SANDU v Minister of Defence (1999)

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South African National Defence Union v Minister of Defence & Another, an important case in South African labour law, concerned the question of whether or not it was constitutional to prohibit members of the armed forces from participating in public protest action, and from joining trade unions.

High Court[edit]

Justice Hartzenburg, in the Transvaal High Court, declared that a provision of the Defence Act[1] prohibiting members of the Defence Force from becoming members of a trade union, and from engaging in any “protest action” as defined in the Act, was unconstitutional. To have any force and effect, however, the declaration of invalidity had to be confirmed by the Constitutional Court.

Constitutional Court[edit]

The Minister of Defence and the Chief of the Defence Force (the respondents in this matter), opposed confirmation of the order of invalidity only in respect of the prohibition on joining trade unions. The South African Defence Force Union (the applicant) accepted that strike action was inappropriate in the military context, but argued that this should not prevent members of the Defence Force from joining a trade union.


O'Regan J[edit]

Public protest[edit]

In a majority judgement, delivered by Justice O'Regan, the Constitutional Court decided that prohibiting participation in acts of public protest violated the right to freedom of expression of Defence Force members. This curtailed the right of Defence Force members to receive and express opinions on a wide range of issues, whether in public or private gatherings, and amounted to a grave infringement on the fundamental rights of soldiers. The court determined that this infringement constituted an unjustifiable limitation upon the right to freedom of expression, and was consequently unconstitutional. The court indicated, however, that a different legislative provision, narrower in its scope, may be constitutionally justified. This question, though, was obviously not before the court.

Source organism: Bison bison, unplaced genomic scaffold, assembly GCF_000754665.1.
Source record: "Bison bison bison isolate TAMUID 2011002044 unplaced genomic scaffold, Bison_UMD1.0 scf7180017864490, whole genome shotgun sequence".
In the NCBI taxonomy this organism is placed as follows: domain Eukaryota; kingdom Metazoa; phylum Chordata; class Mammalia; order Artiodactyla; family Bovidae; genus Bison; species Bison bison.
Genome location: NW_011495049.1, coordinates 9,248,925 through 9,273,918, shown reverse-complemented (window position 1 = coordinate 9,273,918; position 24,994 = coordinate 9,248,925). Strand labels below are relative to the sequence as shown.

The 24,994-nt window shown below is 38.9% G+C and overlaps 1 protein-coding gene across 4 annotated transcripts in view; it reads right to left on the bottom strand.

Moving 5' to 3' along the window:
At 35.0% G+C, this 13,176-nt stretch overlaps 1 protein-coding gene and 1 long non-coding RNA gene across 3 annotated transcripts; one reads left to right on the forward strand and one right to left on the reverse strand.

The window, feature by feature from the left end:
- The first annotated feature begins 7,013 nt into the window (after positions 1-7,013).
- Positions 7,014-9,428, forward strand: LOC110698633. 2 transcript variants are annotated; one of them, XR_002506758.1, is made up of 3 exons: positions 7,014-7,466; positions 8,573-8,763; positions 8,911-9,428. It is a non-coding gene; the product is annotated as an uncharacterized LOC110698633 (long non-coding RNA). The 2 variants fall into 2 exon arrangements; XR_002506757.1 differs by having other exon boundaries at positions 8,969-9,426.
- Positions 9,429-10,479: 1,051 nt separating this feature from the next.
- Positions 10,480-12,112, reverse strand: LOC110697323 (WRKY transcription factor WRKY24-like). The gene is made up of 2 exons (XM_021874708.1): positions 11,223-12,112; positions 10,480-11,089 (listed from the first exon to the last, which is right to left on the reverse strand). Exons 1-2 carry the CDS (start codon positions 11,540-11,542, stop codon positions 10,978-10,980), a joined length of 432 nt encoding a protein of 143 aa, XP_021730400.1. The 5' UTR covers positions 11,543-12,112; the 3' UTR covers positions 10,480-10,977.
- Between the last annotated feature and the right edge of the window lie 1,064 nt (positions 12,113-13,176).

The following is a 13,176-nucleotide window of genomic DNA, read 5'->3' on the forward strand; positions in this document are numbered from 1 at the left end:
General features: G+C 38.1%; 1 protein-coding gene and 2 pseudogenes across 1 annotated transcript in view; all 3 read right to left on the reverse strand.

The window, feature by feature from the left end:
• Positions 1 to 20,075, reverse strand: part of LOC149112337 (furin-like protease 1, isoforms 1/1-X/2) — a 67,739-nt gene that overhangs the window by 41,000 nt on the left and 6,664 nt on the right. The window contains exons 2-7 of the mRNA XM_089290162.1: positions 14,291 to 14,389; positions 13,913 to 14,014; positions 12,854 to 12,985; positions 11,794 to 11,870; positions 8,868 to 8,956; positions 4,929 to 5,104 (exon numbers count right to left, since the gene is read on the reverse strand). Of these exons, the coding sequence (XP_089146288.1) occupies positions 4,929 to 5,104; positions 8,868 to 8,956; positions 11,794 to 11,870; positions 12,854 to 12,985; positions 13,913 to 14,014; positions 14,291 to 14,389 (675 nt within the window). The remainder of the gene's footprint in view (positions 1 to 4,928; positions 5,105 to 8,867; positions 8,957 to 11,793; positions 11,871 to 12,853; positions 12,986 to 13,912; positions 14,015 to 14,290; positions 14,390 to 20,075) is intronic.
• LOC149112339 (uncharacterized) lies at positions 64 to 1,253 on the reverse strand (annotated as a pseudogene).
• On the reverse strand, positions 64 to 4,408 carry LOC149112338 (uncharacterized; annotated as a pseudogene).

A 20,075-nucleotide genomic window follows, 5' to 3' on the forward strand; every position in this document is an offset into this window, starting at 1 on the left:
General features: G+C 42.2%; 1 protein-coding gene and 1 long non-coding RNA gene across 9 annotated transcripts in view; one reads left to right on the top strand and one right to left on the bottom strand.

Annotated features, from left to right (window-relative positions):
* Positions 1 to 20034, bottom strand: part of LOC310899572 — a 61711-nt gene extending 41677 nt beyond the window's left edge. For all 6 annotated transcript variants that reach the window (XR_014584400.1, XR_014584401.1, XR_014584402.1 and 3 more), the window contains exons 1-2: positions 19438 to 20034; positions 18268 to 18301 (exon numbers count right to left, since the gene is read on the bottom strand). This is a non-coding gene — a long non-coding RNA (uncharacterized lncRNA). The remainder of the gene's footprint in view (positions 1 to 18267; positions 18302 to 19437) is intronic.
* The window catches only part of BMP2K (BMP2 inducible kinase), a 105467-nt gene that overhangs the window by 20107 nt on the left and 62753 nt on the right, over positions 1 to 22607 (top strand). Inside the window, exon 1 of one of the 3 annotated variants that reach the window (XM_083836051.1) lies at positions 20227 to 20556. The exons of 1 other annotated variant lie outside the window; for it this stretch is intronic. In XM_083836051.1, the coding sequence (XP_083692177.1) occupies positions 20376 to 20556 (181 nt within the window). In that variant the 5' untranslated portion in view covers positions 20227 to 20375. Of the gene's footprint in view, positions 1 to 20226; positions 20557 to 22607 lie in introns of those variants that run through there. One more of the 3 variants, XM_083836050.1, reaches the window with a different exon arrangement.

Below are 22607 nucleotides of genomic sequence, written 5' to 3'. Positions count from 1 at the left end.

Trade union membership[edit]

The applicant argued that prohibiting membership of a trade union infringed the constitutional right of “every worker” “to form and join a trade union.” Turning to international law, as mandated by the Constitution, O’Regan considered the Convention on Freedom of Association, which specifically provides that soldiers and spies may join trade unions, but does not prescribe the facets of trade-union life to which soldiers and spies are entitled. These questions are left to the country in question to regulate and determine itself. Referring to the International Labour Organisation’s construction of “worker”, Justice O’Regan interpreted the term “every worker” to include members of the armed forces, even though their relationship with the Defence Force is unusual and not identical to that of an ordinary employment relationship. One “enrols” in the permanent force; there is no job interview, etc., as a result of or requirement for enrolment. Furthermore, certain unusual rights and obligations are incurred.